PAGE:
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Nord Stream 2 Pipeline Construction to Resume in Danish Waters Despite US Sanctions Threat

By Vusala Abbasova January 16, 2021

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Nord Stream 2 AG now has all the required permits to pursue Nord Stream 2 project, which is expected to double the capacity of the existing undersea Nord Stream gas pipeline from Russia to Germany.

Despite threats of new sanctions from the United States, Nord Stream 2 AG will resume construction of the Nord Stream 2 underwater gas pipeline, which would double the capacity of the existing undersea Nord Stream gas pipeline from Russia to Germany.

Ture Falbe-Hansen, who heads the Danish Energy Agency’s press service, said the agency received a new schedule from Nord Stream 2 AG project company for the construction of the Nord Stream 2 gas pipeline, which is a condition for the continuation of the project.

“The Danish Energy Agency last week received a timetable from Nord Stream 2 AG for the further construction of Nord Stream 2,” Interfax quoted Falbe-Hansen as saying on January 14.

He further added that the construction work was planned to resume on January 15.

Officials at Nord Stream 2 AG, the Gazprom-owned operator of the Nord Stream 2 subsea gas export pipeline, echoed Falbe-Hansen’s comments, saying that they would resume laying its subsea gas pipeline to Germany in mid-January.

Earlier this month, the US State Department reportedly warned European contractors involved in the construction of the Nord Stream 2 with new punitive measures for working on the pipeline. The US source told Reuters that the outgoing Trump administration would prepare a list of businesses that could become subject to a final round of sanctions if they fail to stop supporting the pipeline project.

The 1,230 kilometers (764 miles) pipeline has become a matter of contention between Moscow and Washington, with the United States seeking to cut Europe’s reliance on Russian energy. At the same time, Washington has been pushing officials in Europe to abandon the project and instead purchase American liquefied natural gas (LNG) as an alternative.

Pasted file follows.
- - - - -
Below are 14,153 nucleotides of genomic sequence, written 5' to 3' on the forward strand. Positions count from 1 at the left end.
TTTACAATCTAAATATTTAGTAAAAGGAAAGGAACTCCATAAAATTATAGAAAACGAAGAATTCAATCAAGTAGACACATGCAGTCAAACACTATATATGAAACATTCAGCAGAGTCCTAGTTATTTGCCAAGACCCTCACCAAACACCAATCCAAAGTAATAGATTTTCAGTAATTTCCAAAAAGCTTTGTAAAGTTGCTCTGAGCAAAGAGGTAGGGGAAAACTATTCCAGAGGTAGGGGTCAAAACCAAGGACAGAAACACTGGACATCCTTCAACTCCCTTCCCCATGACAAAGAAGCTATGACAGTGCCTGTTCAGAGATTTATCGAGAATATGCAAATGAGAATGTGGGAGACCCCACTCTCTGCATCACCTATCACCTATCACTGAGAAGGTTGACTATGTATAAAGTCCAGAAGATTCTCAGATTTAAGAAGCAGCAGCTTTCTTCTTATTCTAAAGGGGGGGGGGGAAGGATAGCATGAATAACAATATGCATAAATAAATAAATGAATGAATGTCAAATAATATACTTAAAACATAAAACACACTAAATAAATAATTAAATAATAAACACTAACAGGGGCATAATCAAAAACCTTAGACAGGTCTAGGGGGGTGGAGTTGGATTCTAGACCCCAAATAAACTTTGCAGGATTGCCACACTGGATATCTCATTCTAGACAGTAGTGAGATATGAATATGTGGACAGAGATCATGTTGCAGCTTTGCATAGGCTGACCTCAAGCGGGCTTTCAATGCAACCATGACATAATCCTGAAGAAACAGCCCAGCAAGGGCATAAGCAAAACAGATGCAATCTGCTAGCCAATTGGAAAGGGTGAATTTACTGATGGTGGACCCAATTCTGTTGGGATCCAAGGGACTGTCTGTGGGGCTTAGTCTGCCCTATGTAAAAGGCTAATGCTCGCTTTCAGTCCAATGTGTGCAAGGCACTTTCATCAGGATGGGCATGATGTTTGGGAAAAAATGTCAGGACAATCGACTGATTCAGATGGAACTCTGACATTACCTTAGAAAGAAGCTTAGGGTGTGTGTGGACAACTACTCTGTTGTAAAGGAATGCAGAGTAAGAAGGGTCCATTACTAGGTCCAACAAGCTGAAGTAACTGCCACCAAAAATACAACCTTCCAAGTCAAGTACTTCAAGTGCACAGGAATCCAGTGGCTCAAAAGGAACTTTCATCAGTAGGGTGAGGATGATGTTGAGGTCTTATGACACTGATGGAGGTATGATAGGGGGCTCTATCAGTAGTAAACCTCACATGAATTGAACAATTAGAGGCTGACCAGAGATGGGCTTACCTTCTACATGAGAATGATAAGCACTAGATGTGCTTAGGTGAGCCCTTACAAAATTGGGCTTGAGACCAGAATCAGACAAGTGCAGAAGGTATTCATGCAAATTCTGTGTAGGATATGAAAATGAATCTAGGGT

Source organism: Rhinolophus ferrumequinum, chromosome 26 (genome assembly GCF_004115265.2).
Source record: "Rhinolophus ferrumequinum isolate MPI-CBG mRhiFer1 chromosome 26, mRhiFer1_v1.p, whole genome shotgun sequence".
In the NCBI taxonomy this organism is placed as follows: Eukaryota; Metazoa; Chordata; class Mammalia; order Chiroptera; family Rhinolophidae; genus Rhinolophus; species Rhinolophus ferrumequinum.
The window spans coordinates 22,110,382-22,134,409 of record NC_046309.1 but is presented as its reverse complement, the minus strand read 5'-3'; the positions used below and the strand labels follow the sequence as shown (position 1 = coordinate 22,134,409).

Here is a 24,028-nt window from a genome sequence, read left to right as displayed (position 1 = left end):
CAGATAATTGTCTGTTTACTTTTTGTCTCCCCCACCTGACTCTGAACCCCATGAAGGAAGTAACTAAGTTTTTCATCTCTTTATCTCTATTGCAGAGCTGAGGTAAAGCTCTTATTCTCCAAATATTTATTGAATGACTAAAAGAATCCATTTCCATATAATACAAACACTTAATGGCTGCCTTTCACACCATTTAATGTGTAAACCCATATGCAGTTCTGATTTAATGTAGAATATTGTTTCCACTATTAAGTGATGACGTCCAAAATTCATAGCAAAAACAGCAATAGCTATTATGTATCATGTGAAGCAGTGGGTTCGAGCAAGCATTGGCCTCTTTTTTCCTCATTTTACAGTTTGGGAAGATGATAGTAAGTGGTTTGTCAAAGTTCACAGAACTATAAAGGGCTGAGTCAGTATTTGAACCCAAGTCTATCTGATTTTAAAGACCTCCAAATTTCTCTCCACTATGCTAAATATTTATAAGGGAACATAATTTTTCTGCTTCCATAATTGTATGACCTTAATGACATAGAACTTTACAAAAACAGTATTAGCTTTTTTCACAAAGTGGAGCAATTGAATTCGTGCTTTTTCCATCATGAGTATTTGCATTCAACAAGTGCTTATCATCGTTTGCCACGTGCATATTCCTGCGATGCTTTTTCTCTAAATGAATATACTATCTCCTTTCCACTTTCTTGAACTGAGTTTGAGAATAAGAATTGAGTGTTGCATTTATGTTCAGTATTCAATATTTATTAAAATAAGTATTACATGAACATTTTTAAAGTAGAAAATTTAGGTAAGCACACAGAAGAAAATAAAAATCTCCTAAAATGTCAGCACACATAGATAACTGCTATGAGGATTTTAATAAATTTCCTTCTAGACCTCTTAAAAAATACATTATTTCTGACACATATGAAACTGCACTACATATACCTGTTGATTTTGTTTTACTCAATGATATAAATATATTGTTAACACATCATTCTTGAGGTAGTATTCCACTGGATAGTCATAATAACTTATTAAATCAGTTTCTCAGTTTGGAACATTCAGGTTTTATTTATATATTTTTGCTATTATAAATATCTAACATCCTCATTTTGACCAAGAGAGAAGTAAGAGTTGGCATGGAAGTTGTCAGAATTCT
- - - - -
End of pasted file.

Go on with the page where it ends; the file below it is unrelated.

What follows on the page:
The twin lines run along the bottom of the Baltic Sea and traverse the territorial waters of Russia, Finland, Sweden, Germany and Denmark. Nord Stream 2 AG now has all the required permits to pursue the project, with Germany – the last country to hold out on issuing permits – having recently given the green light for the construction work in German waters until the end of May.

With 94 percent of the pipeline completed, there are approximately 120 kilometers in Danish waters and just over 30 kilometers in German waters left to be laid. Swiss company Allseas had previously operated ships laying sections of Nord Stream 2 in the Baltic Sea but later halted its pipe-laying work due to the threat of the US sanctions.

At the same time, Russia has vowed to complete the remaining work on the construction of the $11 billion worth project on its own. The operator has selected the pipe-laying barge Fortuna with the assumed speed of pipe-laying at 0.4 kilometers per day. Russia’s pipe-laying vessel is expected to complete its work in Danish waters towards the end of May, and then proceed to German waters where construction works will be carried out through June.